NFL – Throwback Thursday: Lombardi Goes Home

06 Oct

In past NFL history, the Green Bay Packers and New York Giants, two of the oldest NFL franchises, have met in some memorable games. They play each other again on this week’s NFL schedule, so we will travel back in time to highlight a game they played against each other. Although they have clashed multiple times in the league championship game in the 1930s, ’40s, ’60s and ’90s, our featured game is a regular season meeting, played on November 1, 1959. The significance? It marked the first game that Green Bay coach Vince Lombardi, a Brooklyn native and former Giant offensive assistant, returned home to face his former team.

Giants/Packers program from 11/1/59


In the mid to late 1950s the Giants were an NFL juggernaut under head coach Jim Lee Howell. They reached the title game 3 times and won it in 1956 over the Chicago Bears. Howell’s main offensive assistant was Lombardi, and the architect of the defense was Tom Landry, who was destined to move on and become the first head coach of the Dallas Cowboys in their inaugural season in 1960. Howell, keenly aware of the combined genius of his top 2 aides, used to joke that his job was to just roll out the footballs to the team and then get out of the way.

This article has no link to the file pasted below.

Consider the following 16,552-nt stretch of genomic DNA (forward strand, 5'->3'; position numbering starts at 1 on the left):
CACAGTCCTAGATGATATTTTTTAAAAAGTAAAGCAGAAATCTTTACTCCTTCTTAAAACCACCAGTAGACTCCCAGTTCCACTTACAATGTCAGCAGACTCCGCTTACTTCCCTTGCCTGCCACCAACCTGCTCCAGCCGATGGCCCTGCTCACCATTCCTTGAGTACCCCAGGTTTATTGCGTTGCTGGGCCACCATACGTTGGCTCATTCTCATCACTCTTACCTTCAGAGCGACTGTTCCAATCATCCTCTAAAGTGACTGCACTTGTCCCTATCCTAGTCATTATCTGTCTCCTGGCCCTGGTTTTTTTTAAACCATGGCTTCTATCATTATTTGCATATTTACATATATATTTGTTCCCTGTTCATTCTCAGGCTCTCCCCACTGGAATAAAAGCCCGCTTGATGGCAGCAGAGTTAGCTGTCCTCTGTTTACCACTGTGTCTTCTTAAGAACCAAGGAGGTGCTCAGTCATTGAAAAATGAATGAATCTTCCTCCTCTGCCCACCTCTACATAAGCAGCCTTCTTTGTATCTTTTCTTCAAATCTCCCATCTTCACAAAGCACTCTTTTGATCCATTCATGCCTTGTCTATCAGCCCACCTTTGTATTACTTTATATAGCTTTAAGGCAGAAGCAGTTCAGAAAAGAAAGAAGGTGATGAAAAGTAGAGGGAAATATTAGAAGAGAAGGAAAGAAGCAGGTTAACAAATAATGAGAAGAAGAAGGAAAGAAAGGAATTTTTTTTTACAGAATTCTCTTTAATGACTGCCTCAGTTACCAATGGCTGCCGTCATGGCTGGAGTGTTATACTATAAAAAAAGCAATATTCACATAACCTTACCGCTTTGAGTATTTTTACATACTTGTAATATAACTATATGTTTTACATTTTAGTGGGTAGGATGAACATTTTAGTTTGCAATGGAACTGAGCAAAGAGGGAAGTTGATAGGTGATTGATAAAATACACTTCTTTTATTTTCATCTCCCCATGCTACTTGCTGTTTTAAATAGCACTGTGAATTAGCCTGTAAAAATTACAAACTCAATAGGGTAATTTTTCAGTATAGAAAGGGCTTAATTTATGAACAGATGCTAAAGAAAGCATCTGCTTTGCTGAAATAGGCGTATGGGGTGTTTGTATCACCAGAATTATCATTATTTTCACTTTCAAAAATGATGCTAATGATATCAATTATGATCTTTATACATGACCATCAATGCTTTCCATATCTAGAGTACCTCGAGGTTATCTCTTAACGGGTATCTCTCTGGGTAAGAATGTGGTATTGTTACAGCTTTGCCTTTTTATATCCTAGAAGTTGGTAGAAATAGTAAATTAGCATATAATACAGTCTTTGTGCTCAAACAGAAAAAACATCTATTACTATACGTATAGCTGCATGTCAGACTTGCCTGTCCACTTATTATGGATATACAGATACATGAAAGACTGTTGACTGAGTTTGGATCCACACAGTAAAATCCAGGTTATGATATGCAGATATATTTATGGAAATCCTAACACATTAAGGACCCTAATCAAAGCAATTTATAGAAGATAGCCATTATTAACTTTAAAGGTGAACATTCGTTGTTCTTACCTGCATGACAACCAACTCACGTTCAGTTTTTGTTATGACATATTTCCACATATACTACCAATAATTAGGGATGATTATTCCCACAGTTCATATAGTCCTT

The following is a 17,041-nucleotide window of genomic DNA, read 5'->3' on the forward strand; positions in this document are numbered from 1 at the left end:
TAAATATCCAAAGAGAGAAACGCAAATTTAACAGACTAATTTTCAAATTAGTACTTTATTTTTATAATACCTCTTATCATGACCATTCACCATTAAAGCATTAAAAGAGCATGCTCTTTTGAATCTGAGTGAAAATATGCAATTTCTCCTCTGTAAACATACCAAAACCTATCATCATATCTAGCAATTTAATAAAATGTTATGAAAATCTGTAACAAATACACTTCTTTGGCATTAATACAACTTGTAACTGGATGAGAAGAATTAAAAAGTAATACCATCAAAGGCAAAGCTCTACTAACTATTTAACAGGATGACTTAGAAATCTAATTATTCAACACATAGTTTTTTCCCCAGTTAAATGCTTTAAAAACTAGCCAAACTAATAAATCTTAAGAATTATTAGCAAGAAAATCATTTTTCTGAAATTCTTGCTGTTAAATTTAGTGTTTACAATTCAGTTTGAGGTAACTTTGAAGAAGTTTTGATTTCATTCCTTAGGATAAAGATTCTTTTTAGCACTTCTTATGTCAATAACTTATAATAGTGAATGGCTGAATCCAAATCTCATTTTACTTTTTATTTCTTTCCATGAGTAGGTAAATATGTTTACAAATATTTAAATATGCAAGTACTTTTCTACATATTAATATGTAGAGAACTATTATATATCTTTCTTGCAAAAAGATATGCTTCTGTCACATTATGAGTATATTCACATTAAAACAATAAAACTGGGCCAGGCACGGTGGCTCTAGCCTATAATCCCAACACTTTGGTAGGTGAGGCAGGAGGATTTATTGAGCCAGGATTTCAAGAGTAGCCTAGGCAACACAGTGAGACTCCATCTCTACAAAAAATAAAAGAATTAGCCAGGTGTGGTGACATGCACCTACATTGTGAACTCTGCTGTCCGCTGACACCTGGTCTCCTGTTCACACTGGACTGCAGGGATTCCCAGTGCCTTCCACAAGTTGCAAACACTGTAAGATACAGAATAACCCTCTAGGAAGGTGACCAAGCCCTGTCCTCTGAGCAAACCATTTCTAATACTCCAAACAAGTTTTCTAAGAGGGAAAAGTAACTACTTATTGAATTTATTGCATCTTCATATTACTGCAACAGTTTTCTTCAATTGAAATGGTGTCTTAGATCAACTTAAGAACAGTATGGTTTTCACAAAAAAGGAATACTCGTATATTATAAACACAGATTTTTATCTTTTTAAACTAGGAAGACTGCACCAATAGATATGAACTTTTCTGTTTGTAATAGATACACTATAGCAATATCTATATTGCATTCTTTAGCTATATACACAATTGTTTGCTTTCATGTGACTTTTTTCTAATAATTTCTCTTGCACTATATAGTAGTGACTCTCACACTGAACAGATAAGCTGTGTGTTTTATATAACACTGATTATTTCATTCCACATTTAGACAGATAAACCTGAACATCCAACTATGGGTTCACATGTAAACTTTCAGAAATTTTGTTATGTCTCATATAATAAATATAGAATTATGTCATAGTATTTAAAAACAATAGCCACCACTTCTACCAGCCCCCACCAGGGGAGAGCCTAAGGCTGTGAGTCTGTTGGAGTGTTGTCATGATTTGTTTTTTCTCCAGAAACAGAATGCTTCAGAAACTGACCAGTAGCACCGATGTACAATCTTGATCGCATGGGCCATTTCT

That, of course, was an exaggeration, and on this day it was proven that Howell deserved a lot of credit also for the success of his team. New York limited the Packers to just 9 first downs and 160 total yards as they pounded out a 20-3 win over Lombardi’s troops. The Giants’ offense didn’t exactly shine either, but fullback Alex Webster, who would go on to coach the team in future years, had a respectable day to lead the club. He totaled 90 yards combined rushing and receiving, and scored the game’s only 2 touchdowns on runs of 3 and 7 yards. Future broadcasting legend Pat Summerall completed New York’s scoring with two 49 yard field goals. The Giants had one big advantage over the Packers in the game. Their quarterback was Charlie Conerly, a veteran who had guided them to a title. Green Bay’s signal caller was journeyman Lamar McHan. Bart Starr was on the team’s roster but hadn’t yet convinced the coach he was ready to lead the team. That would change later in the season, and Starr would then go on to take the Pack to 6 championship games in 8 years, winning the last 5. Included in the title run were 2 victories over the Giants, in 1961 and 1962.


Lombardi strolls the Packer sideline




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